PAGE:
(Above left) After leaving the pole, the helmsman steers a course southward with a tiny wheel very unlike the massive helms of old sailing vessels. (Above middle) As the Yamal rides up on the ice pack and the weight of the ship presses down on it, huge cracks shoot out ahead of us. (Above right) Kapitan Dranitsyn is stuck again, and its Captain must be gnashing his teeth to see Yamal swinging casually around in a wide circle and breaking open the channel again.  (Below left) Polar historian Bob Headland discusses the various vessels and aircraft that have reached the North Pole, sometimes reaching up to support himself against the ceiling. The 100-seat, slide-equipped lecture room is unlike any other, subject as it is to extreme shaking and the grinding noise of ice floes crashing against the hull. (Below right) Dr. Mikhail Grosswald of the Institute of Geography and the Russian Academy of Sciences, a shy but friendly man, lectures on one of his favorite subjects, the deep Arctic basin.

(L) Gymnasium, basketball court, table tennis room with treadmill and exercycle. (R) Lounge well provided with books and other materials on polar subjects.

(L) Main dining room. During normal ice operations this was the officer's dining room. (R) The well-stocked bar was staffed by Dietmar, the Austrian bartender.

(L) Yamal's somewhat heated indoor saltwater swimming pool, occasionally subject to extreme sloshing and the noise of ice grinding along the hull immediately on the other side of the far wall. It was disconcerting to be in the water and feel the ship shudder and shake as it crashed through the ice. (Middle) The tag board. Every passenger on the ship had a tag that was white on one side and black on the other. Whenever we left the ship, we turned our tag over to let the crew knew we were not on board. (R) While we are at dinner, our cabin attendant, Elena, turns down our beds and leaves a chocolate on the pillow! (Below) While the Austrian cooking staff cooked almost all meals for the passengers, one night the Russian cooking crew cooked a special dinner for us, and this was the menu. I particularly enjoyed the Meat in a Pot "Ural Mountain" and the Ice Cream "Good Luck," and of course the Russian Vodka "Ivan the Terrible."

Signs for the Russian crew were all over the ship. I kept hoping that I was not reading one that said "Stay away! Radiation zone!"

(R) One of those machines I had heard about that are quite common in Russia which dispense water for a kopeck in a glass that everyone uses.

The Murmansk Shipping Company was founded in 1939. It leases the nuclear icebreakers from the Russian government, and contracts in turn to provide services of clearing ice from shipping lanes. The shortest sea route between Europe and Japan is across the top of Siberia, but this route necessitates both icebreakers to open a channel and cargo ships with ice-strengthened hulls. This has been a very successful commercial shipping route. The Murmansk Shipping Company operates both the larger two-reactor icebreakers such as Yamal, single-reactor vessels, and diesel icebreakers like the Kapitan Dranitsyn. The Yamal is a working ship which spends the bulk of the year out in the ice, and it goes without saying that throughout the winter, there is 24-hour darkness. That is why the conditions are as good as they are on board Yamal, to keep the crew from going crazy. The Yamal was launched only two years before the cruise I sailed on, and it was absolutely state-of-the-art. The keel was laid in St. Petersburg. Inspection of the instrumentation on the bridge revealed both Soviet and American technology. We were told that the company wished to buy the ships outright, but I don't know whether progress has been made toward that goal. "Yamal" is a Nenets word meaning "End of the Earth," and it also refers to a peninsula near where the Ob River flows into the Arctic Ocean.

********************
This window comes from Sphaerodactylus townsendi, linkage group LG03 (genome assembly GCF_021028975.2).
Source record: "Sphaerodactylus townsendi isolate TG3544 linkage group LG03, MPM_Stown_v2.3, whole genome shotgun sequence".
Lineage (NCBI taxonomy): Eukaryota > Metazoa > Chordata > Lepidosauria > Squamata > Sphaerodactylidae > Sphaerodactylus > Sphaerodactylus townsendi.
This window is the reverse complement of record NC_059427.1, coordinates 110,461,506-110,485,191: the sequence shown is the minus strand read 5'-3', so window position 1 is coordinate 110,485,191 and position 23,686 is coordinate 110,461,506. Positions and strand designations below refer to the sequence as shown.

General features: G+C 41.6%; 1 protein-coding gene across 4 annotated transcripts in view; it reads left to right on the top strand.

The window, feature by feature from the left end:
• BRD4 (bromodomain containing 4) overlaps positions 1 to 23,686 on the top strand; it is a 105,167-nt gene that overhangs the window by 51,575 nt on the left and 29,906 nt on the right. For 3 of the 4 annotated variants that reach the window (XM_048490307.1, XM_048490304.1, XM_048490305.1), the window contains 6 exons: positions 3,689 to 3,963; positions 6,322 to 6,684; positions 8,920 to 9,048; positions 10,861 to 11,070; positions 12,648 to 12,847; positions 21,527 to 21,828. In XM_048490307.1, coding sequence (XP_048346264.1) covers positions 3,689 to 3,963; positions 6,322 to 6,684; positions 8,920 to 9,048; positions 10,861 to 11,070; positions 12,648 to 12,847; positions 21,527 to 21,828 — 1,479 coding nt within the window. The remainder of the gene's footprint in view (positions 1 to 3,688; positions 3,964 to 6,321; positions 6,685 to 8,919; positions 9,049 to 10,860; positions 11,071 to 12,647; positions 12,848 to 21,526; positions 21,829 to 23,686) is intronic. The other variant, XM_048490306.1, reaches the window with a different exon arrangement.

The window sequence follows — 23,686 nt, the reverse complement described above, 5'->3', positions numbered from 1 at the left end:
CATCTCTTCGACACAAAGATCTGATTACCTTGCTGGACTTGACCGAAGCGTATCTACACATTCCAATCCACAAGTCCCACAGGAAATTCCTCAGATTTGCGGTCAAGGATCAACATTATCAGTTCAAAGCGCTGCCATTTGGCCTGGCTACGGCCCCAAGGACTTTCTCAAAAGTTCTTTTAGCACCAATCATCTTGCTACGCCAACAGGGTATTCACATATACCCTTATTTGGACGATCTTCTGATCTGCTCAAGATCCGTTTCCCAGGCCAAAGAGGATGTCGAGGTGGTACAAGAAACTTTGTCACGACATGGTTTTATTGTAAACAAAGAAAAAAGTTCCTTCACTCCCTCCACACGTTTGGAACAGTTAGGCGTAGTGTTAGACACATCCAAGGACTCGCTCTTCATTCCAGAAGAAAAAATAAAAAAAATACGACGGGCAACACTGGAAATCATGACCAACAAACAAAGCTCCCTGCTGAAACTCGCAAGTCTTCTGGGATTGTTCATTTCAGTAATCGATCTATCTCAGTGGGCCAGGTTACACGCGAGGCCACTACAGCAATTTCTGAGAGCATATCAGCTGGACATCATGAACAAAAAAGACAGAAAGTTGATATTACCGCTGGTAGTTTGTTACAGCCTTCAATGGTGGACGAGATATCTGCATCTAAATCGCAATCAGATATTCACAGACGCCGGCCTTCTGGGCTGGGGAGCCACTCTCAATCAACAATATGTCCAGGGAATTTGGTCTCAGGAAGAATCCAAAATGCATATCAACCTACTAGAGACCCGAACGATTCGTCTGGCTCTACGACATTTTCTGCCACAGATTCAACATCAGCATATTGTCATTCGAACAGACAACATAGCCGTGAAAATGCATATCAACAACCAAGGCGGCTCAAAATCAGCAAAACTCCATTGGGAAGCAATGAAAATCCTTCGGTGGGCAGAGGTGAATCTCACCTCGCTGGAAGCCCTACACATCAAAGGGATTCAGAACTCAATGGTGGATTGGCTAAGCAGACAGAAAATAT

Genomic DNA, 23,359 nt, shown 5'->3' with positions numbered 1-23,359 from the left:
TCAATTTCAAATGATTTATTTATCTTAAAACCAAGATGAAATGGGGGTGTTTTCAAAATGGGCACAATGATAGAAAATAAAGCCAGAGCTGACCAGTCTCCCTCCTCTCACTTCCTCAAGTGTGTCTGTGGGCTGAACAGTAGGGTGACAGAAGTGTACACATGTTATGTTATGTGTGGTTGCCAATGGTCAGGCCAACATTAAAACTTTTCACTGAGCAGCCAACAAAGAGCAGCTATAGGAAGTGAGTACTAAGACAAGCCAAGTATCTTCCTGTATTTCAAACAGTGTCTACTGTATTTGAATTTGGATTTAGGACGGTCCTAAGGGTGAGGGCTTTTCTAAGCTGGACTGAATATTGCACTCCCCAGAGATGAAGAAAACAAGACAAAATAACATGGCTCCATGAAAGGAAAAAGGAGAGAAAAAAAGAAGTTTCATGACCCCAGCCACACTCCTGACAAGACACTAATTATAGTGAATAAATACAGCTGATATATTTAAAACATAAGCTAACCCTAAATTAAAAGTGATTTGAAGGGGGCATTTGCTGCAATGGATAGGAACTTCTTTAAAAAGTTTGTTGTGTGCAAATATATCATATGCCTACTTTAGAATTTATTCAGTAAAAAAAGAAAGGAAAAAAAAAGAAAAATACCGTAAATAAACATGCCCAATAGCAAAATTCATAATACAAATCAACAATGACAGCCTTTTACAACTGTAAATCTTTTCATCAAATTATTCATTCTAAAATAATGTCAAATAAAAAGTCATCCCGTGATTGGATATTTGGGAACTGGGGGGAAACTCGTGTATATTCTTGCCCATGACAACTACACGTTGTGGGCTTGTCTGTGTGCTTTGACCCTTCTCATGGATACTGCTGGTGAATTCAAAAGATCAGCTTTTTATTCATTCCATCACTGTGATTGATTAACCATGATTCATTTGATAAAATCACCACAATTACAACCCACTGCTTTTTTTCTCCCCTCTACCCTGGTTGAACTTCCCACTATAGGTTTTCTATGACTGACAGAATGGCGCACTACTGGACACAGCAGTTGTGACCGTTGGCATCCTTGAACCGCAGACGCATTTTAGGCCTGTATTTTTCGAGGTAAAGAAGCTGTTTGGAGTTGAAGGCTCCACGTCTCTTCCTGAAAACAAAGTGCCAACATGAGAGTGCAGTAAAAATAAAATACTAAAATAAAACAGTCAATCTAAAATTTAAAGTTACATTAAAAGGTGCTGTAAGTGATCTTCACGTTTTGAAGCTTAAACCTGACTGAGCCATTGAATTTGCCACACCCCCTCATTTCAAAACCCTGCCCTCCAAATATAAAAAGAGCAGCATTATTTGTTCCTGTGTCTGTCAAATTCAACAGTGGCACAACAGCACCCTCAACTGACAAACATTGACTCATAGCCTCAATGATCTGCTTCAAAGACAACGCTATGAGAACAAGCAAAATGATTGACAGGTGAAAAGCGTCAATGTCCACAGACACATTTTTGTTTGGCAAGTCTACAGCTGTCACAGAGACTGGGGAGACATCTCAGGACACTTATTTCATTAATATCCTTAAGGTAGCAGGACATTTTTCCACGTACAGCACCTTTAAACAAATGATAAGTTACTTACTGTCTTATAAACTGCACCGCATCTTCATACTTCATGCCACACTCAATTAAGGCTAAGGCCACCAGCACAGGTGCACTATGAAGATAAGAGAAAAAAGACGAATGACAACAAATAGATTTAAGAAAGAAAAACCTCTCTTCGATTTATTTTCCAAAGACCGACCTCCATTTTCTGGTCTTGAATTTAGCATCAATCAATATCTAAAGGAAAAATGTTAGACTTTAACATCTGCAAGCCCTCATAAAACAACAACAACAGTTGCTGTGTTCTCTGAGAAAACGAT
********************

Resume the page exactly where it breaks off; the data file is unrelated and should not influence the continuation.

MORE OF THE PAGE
(L) Looking through the thick glass window into the nuclear reactor compartment. (R) Master Captain  Boris Sokolov, Captain of the Lenin, the world's first nuclear icebreaker, and Senior Captain of the entire fleet, was invited by his former student and Lenin officer Andrei Smirnov, Yamal's Captain, to join us on our cruise to  the North Pole. Here he explains something to Captain Smirnov on the left and the American doctor on board on the right. (Below left) Dranitsyn pulls up beside us so we can transfer some supplies to them. The white canisters on the deck of Yamal are life rafts. (Below right) Passengers observe what Yamal can do to thick ice.

We are now cruising southward, this time toward an island situated at the western end of Franz Josef Land. Beyond that we will head for Novaya Zemlya and a possible landing on the Siberian coast. (R) The big helicopter takes off to scout the way ahead.

(Above left) Our first view of Victoria Island, mostly covered by a dome-shaped icecap. On the island and the object of our visit was an abandoned meteorological station. Dranitsyn, on its way north, had stopped and reported that there was bread and butter on a table in one of the buildings, and other evidence of fairly recent occupation, including a radio log from April of 1994. (Above right) We arrive offshore and fly in to land next to the station, where because of glacial meltwater runoff, the ground was very soggy and we were glad to have our waterproof boots. (Below left) The buildings were largely in disrepair and there was junk and litter all around. (Below right) Some of the prefab type of quarters utilized at this station.

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